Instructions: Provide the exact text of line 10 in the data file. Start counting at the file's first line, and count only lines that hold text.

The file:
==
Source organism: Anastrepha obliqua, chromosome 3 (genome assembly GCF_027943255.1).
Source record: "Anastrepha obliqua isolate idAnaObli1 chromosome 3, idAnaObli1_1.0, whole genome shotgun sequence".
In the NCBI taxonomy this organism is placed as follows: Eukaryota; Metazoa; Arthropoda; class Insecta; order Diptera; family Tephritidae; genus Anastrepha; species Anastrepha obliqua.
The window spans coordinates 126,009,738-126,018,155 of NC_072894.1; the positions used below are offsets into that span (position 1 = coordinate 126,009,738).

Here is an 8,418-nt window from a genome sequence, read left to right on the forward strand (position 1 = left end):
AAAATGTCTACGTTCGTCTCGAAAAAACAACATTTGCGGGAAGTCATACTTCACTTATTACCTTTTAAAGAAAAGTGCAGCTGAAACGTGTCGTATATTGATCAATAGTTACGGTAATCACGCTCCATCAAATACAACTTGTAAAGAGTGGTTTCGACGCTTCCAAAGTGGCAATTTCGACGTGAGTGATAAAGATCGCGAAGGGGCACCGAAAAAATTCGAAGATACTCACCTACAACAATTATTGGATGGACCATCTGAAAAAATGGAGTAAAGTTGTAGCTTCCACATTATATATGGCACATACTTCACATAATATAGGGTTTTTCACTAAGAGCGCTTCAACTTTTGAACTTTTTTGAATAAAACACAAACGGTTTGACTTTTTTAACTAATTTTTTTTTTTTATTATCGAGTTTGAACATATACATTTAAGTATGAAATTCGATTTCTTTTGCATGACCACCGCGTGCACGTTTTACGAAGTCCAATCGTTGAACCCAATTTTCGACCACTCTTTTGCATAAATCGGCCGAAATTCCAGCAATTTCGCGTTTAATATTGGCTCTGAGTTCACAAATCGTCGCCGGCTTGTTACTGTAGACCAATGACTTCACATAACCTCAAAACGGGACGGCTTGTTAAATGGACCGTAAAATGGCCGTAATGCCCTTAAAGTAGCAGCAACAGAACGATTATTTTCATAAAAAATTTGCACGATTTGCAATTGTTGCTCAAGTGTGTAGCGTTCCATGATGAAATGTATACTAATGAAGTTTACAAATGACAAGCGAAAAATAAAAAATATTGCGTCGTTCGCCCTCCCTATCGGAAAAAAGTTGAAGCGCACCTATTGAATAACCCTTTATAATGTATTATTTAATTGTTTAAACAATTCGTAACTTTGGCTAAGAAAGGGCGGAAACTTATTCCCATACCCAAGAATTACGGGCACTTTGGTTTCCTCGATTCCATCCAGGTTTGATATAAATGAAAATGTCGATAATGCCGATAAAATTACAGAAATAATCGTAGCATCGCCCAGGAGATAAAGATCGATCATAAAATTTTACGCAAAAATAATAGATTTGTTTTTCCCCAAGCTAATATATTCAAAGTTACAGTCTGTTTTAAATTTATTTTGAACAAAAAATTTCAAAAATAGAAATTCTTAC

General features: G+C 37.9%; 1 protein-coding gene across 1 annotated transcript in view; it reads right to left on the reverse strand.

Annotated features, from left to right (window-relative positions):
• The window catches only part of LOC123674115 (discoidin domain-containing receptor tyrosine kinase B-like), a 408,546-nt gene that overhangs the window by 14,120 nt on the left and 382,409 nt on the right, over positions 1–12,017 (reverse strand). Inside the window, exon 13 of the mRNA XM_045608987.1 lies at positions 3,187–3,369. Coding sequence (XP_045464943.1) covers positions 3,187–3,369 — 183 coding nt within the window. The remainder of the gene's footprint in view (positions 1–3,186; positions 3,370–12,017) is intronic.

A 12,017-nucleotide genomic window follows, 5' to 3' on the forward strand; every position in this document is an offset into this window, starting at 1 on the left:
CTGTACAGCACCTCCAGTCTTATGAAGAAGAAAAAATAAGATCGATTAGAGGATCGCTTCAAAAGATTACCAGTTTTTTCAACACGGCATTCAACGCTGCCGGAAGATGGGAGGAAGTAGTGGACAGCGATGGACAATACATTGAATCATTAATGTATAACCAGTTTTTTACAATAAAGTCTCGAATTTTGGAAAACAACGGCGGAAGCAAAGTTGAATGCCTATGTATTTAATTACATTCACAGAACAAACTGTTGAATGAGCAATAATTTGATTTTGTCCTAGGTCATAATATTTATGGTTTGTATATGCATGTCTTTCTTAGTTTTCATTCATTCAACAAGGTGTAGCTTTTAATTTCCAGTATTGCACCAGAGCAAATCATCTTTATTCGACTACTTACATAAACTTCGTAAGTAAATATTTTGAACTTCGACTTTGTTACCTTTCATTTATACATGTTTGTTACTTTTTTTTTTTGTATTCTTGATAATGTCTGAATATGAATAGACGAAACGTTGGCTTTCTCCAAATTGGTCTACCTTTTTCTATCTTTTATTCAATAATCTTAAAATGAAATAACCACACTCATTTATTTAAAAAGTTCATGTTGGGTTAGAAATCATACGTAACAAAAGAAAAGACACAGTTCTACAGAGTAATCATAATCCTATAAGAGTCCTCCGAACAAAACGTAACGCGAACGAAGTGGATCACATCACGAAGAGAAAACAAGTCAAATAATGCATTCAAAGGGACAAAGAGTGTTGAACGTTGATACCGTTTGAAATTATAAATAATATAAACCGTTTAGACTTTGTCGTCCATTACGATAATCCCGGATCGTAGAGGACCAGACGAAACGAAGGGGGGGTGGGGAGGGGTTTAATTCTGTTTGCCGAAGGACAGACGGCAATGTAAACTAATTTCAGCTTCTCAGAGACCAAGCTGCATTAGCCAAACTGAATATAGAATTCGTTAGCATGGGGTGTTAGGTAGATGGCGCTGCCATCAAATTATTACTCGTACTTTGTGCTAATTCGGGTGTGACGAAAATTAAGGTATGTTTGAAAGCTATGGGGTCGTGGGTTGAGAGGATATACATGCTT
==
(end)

A 12,017-nucleotide genomic window follows, 5' to 3' on the forward strand; every position in this document is an offset into this window, starting at 1 on the left: